Sharon Van Etten and Damien Jurado at Metro | Photos and review
Go to any open mic night at a coffee shop or bar and you're likely to find an abundance of singer-songwriters. All of them armed with acoustic guitars and singing deeply personal compositions about love and loss, there's often very little to differentiate them from one another. The ones who rise to the top demonstrate an ability to turn their idiosyncratic odes into something that connects with and captivates an audience. Wednesday night's bill at Metro featured two such artists, each with their own ways of winning over a crowd.
Longtime balladeer Damien Jurado was the first to ply his craft, delving into a short collection of songs delivered with nothing but an acoustic guitar and his unmistakable voice. "I'm almost 40, I look it and I'm not hot," he wryly remarked partway through his performance, one that was dominated by his relatively cheery latter-day output. The autobiographical lyricism of "Working Titles" and strained falsetto of "Museum of Flight" reverberated across a reverent crowd, maintaining their impact even without the aid of the backing band that fleshed out the singer's Maraqopa LP. Dipping into the melancholic "Ohio" as he reached the end of his set, Jurado fully inhabited his role as an experienced songwriter, tenderly delivering his heartfelt words without a trace of insincerity.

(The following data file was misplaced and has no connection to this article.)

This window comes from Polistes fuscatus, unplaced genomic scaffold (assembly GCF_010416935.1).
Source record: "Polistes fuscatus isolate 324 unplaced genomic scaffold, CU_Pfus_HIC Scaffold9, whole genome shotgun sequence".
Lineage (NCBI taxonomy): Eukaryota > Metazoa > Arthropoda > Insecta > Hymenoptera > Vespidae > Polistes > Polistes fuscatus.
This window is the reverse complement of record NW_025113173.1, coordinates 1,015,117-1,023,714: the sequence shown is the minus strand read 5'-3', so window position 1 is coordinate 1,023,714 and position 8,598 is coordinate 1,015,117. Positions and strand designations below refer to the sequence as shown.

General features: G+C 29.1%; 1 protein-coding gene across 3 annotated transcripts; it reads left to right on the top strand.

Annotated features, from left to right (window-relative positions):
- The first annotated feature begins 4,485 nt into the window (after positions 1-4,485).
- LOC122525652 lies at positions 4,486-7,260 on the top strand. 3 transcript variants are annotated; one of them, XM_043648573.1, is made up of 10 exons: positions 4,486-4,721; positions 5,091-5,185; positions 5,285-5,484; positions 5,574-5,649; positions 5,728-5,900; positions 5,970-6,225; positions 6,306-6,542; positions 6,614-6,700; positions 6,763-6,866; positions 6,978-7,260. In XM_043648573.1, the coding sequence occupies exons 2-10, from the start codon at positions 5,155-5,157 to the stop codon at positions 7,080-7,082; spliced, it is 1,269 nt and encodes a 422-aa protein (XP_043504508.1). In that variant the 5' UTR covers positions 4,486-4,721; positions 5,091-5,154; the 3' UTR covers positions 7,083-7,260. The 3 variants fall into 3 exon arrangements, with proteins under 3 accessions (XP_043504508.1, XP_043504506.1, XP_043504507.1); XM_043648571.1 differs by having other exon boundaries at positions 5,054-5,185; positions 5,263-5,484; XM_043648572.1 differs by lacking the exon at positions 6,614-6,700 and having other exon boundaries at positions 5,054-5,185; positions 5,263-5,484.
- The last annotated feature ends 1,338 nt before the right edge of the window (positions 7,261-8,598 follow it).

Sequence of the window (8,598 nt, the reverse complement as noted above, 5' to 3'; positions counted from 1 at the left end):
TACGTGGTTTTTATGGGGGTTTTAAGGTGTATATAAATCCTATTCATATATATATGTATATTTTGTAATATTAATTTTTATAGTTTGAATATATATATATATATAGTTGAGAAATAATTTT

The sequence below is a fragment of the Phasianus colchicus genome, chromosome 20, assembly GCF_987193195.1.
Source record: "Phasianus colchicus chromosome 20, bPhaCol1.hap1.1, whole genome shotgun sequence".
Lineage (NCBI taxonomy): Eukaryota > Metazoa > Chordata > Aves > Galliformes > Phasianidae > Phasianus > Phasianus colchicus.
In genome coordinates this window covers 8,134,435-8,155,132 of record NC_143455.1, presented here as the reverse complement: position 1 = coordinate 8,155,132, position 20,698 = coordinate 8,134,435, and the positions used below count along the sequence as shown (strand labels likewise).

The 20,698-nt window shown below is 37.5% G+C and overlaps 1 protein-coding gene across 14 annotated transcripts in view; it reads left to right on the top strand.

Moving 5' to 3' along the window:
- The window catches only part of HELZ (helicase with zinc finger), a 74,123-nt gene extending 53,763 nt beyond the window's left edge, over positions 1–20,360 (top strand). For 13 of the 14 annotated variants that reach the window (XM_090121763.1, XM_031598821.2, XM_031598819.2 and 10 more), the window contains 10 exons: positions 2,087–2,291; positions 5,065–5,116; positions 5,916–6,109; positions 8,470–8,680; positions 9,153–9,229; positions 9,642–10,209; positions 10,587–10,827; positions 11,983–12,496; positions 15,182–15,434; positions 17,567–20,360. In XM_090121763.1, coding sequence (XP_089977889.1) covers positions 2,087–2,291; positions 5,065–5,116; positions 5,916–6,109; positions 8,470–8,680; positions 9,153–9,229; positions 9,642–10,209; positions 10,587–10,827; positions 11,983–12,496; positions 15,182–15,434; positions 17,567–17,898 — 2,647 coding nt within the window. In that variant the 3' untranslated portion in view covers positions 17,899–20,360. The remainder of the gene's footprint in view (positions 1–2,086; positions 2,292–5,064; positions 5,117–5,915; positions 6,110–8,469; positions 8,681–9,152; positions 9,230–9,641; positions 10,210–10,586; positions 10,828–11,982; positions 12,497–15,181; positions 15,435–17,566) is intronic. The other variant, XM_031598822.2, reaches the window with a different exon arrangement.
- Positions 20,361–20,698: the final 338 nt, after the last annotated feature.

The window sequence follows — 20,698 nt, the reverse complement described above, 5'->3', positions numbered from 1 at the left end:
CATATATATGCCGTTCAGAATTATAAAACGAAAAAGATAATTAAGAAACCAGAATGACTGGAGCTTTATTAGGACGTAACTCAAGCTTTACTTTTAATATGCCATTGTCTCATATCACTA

Returning to town for what seemed like the umpteenth time this year, Sharon Van Etten brought a three-piece band to provide the underpinnings to tracks from her 2012 release, Tramp. Backed by projections of tree limbs and city streets, her plaintive songs gained an almost cinematic scope, buoyed by the gentle confidence that Van Etten has developed in recent years. Joined by Heather Broderick on backing vocals, the singers' harmonies lent an incredible depth to songs like "Give Out" and "Warsaw," at times eclipsing the impact of their recorded versions. A solo rendition of "I Fold" was a reminder of the raw talent that Van Etten demonstrated on her debut release, Because I Was in Love, wrapping mournful lyricism around serene finger-picked chords. A cathartic blast of energy punctuated the main set, as the group launched into the assured rhythms of "Serpents" before giving way to a droning rendition of "I'm Wrong" that quickly descended into a cacophony of squealing guitars. Alone or with her band, the unassuming Van Etten seemed to find solace in her own words, simultaneously conveying a sense of sorrow, poise and beauty that permeated her performance.